The ENDO Study is a collaborative epidemiologic study whose goal is to assess the relation between exposure to environmental chemicals and lifestyle factors that may affect womens reproductive health. Particular focus will be on the relation between hormonally active chemicals and risk of developing endometriosis considering womens lifestyles. Endometriosis is a condition in which endometrial tissue is found outside the uterus and can be associated with pelvic pain, menstrual changes and infertility. Approximately 10% of women aged 18-44 years may be affected, and many cases may be currently undetected. To date, the cause of endometriosis is unknown and, increasingly, an environmental etiology is suspected for some affected women. A matched cohort design was utilized to establish two cohorts of women - operative and population. 495 women were recruited from 14 participating clinics located in the San Francisco and Salt Lake City areas. This operative cohort was matched on age and residence with a 50-mile catchment area of participating clinical centers to establish a population cohort comprising 131 women who underwent pelvic MRIs to identify endometriosis or its absence. Women participated in baseline interviews and provided blood and urine samples priort to surgery or MRI. Additional operative biospecimens were obtained from the operative cohort when available (i.e., omentum fat, peritoneal fluid, endometrial implants). Serum, fat and urine samples have undergone toxicologic analysis for the quantification of persistent and short lived chemical exposures to assess their relation with endometriosis and, eventually, other gynecologic conditions such as fibroids.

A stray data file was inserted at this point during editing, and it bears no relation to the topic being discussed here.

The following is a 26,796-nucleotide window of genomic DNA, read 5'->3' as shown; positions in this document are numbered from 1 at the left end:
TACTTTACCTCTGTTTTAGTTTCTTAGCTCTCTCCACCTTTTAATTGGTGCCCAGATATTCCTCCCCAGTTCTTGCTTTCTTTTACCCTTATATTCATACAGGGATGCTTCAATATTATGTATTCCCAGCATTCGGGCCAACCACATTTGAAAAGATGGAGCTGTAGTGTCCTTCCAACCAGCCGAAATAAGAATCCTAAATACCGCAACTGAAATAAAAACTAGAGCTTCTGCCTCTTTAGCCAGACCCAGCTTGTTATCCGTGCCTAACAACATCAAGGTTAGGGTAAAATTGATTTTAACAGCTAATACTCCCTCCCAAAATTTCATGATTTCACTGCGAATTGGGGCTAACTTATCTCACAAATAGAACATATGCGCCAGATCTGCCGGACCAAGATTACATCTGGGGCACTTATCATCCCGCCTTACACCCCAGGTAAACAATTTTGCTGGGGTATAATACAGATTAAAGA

|Johnstone, Erica B; Louis, Germaine M Buck; Parsons, Patrick J et al. (2014) Increased urinary cobalt and whole blood concentrations of cadmium and lead in women with uterine leiomyomata: Findings from the ENDO Study. Reprod Toxicol 49:27-32|
|Wolff, Erin Foran; Sun, Liping; Hediger, Mary L et al. (2013) In utero exposures and endometriosis: the Endometriosis, Natural History, Disease, Outcome (ENDO) Study. Fertil Steril 99:790-5|